Over the past several years I have visited more than a dozen Chinese universities, speaking on “Thomas Aquinas, Creation, and Contemporary Science.” One of my goals has been to show how Aquinas’s philosophy of creation is not challenged by recent developments in evolutionary biology and cosmology. In 2018 I visited Beijing’s National Museum of China, where there was a special exhibition, “The Power of Truth,” celebrating the two hundredth anniversary of the birth of Karl Marx. The first sentence of the introduction described Marx as “a thinker and revolutionist whose influence has been the most far-reaching in the history of world civilization.”

One hall was dedicated to the life and works of Marx, especially the Communist Manifesto; another section, “The Great Journey of Adapting Marxism to the Chinese Context,” emphasized the thought of President Xi Jinping; and a third contained monumental paintings with Marx as the focus. I was intrigued by a picture of a famous story about Karl Marx and Charles Darwin.

Darwin and Marx in England

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Giving Das Kapital to Darwin, by Qin Wenqing (2018)

This painting commemorates an event in 1873 when, after the publication of Das Kapital, Marx, who was living in England at the time, sent an inscribed copy of the second German edition to Darwin. Darwin responded:

I thank you for the honour which you have done me by sending me your great work on Capital; & I heartily wish that I was more worthy to receive it, by understanding more of the deep & important subject of political Economy. Though our studies have been so different, I believe that we both Earnestly desire the extension of Knowledge, & that this in the long run is sure to add to the happiness of Mankind.

The central column in the painting depicts Marx’s inscription in the book, the cover of Das Kapital, and Darwin’s letter to Marx.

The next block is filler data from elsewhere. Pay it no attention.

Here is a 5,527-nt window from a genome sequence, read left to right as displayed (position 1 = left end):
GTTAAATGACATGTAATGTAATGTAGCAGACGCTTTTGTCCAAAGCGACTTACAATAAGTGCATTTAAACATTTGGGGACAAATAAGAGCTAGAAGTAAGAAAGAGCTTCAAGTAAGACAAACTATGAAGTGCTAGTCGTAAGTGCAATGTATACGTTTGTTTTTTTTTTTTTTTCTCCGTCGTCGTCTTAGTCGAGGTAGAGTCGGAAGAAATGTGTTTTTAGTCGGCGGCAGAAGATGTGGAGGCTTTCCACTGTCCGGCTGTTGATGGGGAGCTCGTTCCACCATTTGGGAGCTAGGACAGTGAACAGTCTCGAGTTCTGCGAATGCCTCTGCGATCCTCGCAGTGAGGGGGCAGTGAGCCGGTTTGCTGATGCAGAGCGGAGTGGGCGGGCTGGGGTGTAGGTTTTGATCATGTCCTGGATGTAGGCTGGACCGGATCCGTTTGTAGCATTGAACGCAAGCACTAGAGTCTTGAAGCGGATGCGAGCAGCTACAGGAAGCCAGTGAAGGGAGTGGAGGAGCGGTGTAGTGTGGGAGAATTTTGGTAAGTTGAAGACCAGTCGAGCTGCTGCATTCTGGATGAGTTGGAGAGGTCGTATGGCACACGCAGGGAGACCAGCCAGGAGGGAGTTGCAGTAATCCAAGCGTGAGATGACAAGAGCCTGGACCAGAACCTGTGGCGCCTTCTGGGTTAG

Marx and Darwin are icons of modernity, especially of a secularist and materialist view of reality. Both have been used to reach the conclusion that the doctrine of creation is an artifact of a less enlightened age. Challenging such a conclusion has been the theme of my lectures in China, and elsewhere.

Marx and Darwin are icons of modernity, especially of a secularist and materialist view of reality. Both have been used to reach the conclusion that the doctrine of creation is an artifact of a less enlightened age. Challenging such a conclusion has been the theme of my lectures in China, and elsewhere.

Marx and the Denial of Creation

Being committed to materialism and the rejection of transcendence, Marx claimed that “Once the beyond of truth has vanished, it is the task of history to establish the truth of the here and now.” Only with the abolition of the illusory salvation of religion can one achieve earthly happiness.

After the publication of On the Origin of Species in 1859, Friedrich Engels called Marx’s attention to Darwin’s work. At Marx’s funeral Engels remarked: “Just as Darwin discovered the law of development of organic nature, so Marx discovered the law of development of human history.” Marx himself had written to Engels that The Origin “contains the basis in natural history for our view.” In another letter he says that the theory of natural selection serves as a foundation “in natural science for the class struggle.” In 1880, Engels published an excerpt from his Anti-Dühring, under the title, Socialism: Utopian and Scientific, in which he observed:

Nature is the proof of dialectics, and it must be said for modern science that it has furnished this proof with very rich materials increasing daily, and thus has shown that, in the last resort, Nature works dialectically and not metaphysically; that she does not move in the eternal oneness of a perpetually recurring circle, but goes through a real historical evolution. In this connection Darwin must be named before all others. He dealt the metaphysical conception of Nature the heaviest blow by his proof that all organic beings, plants, animals, and man himself, are the products of a process of evolution going on through millions of years.

Darwin in China

In 2019 I was again in China and visited an exhibition in the Shanghai Library that celebrated the 160th anniversary of the publication of On the Origin of Species. Part of the exhibit concerned the interest in Darwin in late-nineteenth-century China, especially after China’s defeat in the Sino-Japanese War. The defeat encouraged Chinese scholars to pay greater attention to the benefits of Western science and technology.